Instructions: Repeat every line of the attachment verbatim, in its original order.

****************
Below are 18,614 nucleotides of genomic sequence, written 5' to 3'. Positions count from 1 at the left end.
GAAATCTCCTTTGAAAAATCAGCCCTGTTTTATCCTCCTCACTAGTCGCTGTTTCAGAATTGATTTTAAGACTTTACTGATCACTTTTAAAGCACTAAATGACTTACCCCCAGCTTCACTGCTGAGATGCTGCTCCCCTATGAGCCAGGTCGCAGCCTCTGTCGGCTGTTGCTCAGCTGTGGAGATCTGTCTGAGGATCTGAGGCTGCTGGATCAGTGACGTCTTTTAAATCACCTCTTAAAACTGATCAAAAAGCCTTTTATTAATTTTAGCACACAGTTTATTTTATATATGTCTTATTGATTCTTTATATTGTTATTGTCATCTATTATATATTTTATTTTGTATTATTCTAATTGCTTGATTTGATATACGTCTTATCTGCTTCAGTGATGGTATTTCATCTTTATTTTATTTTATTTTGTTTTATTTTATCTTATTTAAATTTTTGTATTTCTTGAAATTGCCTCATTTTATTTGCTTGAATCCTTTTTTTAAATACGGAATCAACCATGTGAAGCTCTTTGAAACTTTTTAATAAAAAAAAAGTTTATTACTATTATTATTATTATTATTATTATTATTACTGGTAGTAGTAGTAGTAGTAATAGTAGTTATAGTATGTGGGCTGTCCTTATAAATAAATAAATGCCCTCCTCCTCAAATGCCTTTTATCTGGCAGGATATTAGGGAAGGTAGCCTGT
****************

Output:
Below are 18,614 nucleotides of genomic sequence, written 5' to 3'. Positions count from 1 at the left end.
GAAATCTCCTTTGAAAAATCAGCCCTGTTTTATCCTCCTCACTAGTCGCTGTTTCAGAATTGATTTTAAGACTTTACTGATCACTTTTAAAGCACTAAATGACTTACCCCCAGCTTCACTGCTGAGATGCTGCTCCCCTATGAGCCAGGTCGCAGCCTCTGTCGGCTGTTGCTCAGCTGTGGAGATCTGTCTGAGGATCTGAGGCTGCTGGATCAGTGACGTCTTTTAAATCACCTCTTAAAACTGATCAAAAAGCCTTTTATTAATTTTAGCACACAGTTTATTTTATATATGTCTTATTGATTCTTTATATTGTTATTGTCATCTATTATATATTTTATTTTGTATTATTCTAATTGCTTGATTTGATATACGTCTTATCTGCTTCAGTGATGGTATTTCATCTTTATTTTATTTTATTTTGTTTTATTTTATCTTATTTAAATTTTTGTATTTCTTGAAATTGCCTCATTTTATTTGCTTGAATCCTTTTTTTAAATACGGAATCAACCATGTGAAGCTCTTTGAAACTTTTTAATAAAAAAAAAGTTTATTACTATTATTATTATTATTATTATTATTATTACTGGTAGTAGTAGTAGTAGTAATAGTAGTTATAGTATGTGGGCTGTCCTTATAAATAAATAAATGCCCTCCTCCTCAAATGCCTTTTATCTGGCAGGATATTAGGGAAGGTAGCCTGT